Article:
Hali Flickinger has looked good all week, just as she did tonight, winning the B-final of the women’s 400 IM with a five and a half second drop from this morning at 4:39.26. Chelsie Miller finished second at 4:44.12.

Brooke Zeiger won the C-final heat of the women’s 400 IM at 4:46.05, a four and half second drop from her morning swim.


  • 2013 US National Champion: 4:11.83 – Chase Kalisz
  • Meet Record: 4:05.25 – Michael Phelps – 2008
  • World Record: 4:03.84 – Michael Phelps – 2008
  • American Record: 4:03.84 – Michael Phelps – 2008
  • US Open Record: 4:05.25 – Michael Phelps – 2008
  • Time to make the 2013 US National Team (#6 Nationally At Selection Meets): 4:16.42 – Josh Prenot

You knew Clary was going to take out the first half hard. He cleared two body lengths between himself and Chase Kalisz after the backstroke. Chase Kalisz had a huge third 50 to run down Clary. Clary had a .03 second lead at the 300 meter mark. It came down to a 100 meter freestyle sprint to determine the winner. Coming off the final wall, Tyler Clary used his underwater to pull away, taking the win at 4:09.51. Chase Kalisz finished second at 4:11.52, followed by Josh Prenot in third at 4:14.85. Jay Litherland had a great swim to finish fourth with his time of 4:14.93. He now has an outside chance of making the Pan Pacs team.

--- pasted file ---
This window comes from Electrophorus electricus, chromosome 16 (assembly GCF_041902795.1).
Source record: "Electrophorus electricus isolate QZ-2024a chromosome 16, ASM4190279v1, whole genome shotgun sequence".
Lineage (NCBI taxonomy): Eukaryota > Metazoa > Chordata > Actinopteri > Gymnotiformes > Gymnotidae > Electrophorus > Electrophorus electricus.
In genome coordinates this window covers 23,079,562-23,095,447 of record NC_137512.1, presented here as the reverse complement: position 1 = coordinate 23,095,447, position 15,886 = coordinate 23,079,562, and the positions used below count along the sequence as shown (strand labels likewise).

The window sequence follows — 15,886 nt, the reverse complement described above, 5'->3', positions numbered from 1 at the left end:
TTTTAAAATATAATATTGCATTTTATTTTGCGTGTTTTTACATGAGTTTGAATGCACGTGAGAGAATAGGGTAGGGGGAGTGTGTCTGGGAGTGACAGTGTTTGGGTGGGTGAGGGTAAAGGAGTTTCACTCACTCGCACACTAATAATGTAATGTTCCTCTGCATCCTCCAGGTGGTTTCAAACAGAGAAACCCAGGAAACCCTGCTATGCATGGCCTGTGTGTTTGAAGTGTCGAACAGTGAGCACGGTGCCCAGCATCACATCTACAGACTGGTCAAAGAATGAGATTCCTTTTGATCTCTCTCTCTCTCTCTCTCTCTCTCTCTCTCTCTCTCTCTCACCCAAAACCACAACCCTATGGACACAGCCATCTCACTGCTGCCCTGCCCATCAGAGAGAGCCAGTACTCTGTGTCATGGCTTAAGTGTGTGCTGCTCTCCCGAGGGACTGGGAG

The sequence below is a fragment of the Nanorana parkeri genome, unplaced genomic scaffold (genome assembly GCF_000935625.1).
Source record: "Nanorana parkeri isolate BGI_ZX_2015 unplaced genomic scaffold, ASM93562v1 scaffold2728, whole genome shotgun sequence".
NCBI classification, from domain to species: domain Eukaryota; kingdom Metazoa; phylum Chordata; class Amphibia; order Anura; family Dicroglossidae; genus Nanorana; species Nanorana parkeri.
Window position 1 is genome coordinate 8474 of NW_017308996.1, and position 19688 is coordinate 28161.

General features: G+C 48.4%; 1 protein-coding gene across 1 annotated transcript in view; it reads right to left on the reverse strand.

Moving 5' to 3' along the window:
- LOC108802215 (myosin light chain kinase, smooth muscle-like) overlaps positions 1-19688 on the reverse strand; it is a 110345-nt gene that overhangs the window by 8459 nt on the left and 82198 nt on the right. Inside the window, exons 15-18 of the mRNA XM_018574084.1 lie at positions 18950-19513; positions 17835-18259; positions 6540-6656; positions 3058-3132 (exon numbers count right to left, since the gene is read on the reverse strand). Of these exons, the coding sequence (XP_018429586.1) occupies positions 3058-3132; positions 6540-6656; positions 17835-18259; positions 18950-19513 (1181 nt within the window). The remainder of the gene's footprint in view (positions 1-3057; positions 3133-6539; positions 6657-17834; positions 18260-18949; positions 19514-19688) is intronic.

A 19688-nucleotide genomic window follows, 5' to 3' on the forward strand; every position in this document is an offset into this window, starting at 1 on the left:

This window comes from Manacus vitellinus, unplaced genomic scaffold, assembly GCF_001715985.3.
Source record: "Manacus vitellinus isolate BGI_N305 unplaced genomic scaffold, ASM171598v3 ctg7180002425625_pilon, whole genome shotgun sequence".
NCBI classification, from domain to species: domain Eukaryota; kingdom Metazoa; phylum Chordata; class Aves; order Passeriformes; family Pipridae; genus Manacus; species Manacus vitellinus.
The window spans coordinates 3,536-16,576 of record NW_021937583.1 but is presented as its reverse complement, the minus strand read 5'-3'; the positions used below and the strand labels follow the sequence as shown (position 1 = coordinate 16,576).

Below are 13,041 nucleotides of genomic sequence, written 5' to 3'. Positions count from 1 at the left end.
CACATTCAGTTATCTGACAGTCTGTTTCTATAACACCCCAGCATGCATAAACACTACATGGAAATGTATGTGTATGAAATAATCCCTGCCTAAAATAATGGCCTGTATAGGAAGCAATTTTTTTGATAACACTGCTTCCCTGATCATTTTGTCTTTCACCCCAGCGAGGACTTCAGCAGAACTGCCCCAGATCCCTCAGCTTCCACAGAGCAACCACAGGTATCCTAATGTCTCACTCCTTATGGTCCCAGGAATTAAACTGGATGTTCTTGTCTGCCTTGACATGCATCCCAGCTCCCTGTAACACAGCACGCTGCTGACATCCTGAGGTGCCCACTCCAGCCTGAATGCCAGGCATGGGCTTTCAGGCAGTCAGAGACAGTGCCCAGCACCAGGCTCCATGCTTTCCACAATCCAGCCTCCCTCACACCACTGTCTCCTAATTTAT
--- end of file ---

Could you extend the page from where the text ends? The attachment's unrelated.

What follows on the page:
Andrew Seliskar dropped some time to finish fifth at 4:16.73. Michael Weiss came in at 6th with his time of 4:16.97.

Max Williamson and Curtis Ogren round out the top 8 of the men’s 400 IM at 4:18.17 and 4:21.38, respectively.

Gunnar Bentz looked the best he has all week. He improved by four seconds to win the B-final of the men’s 400 IM with his time of 4:15.24. Corey Okubo finished second with his time of 4:18.43.

Sam McHugh won the C-final of the men’s 400 IM with his time of 4:21.90.


  • 2013 US National Champion: 57.53 – Dana Vollmer
  • Meet Record: 56.42 – Dana Vollmer – 2012
  • World Record: 55.98 – Dana Vollmer – 2012
  • American Record: 55.98 – Dana Vollmer – 2012
  • US Open Record: 56.42 – Dana Vollmer – 2012
  • Time to make the 2013 US National Team (#6 Nationally At Selection Meets): 59.30 – Christine Magnuson

Claire Donahue and Kendyl Stewart were both out fast at the 50, but the race really geared up in the final 25 meters. Felicia Lee started to gain on the leaders, and right at the end, Kendyl Stewart reached in to win her second event of the meet, securing her trip to the Pan Pac championships, with her time of 57.98. Claire Donahue finished second at 58.03, and Felicia Lee was third with her time of 58.14. Katie McLaughlin added a fourth place finish with her time of 59.03.

Tina Bechtel finished fifth at 59.05, followed by Kelsi Worrell in sixth at 59.34.

Rounding out the top 8 was Gia Dalesandro at 59.35 and Shannon Vreeland at 1:00.00.

Amber Carter had a best time to win the B-final of the women’s 100 butterfly with her time of 59.58. Noelle Tarazona finished second with her time of 59.71.

Kara Kopsco broke 1:00 for the first time to win the C-final of the women’s 100 butterfly with her time of 59.92.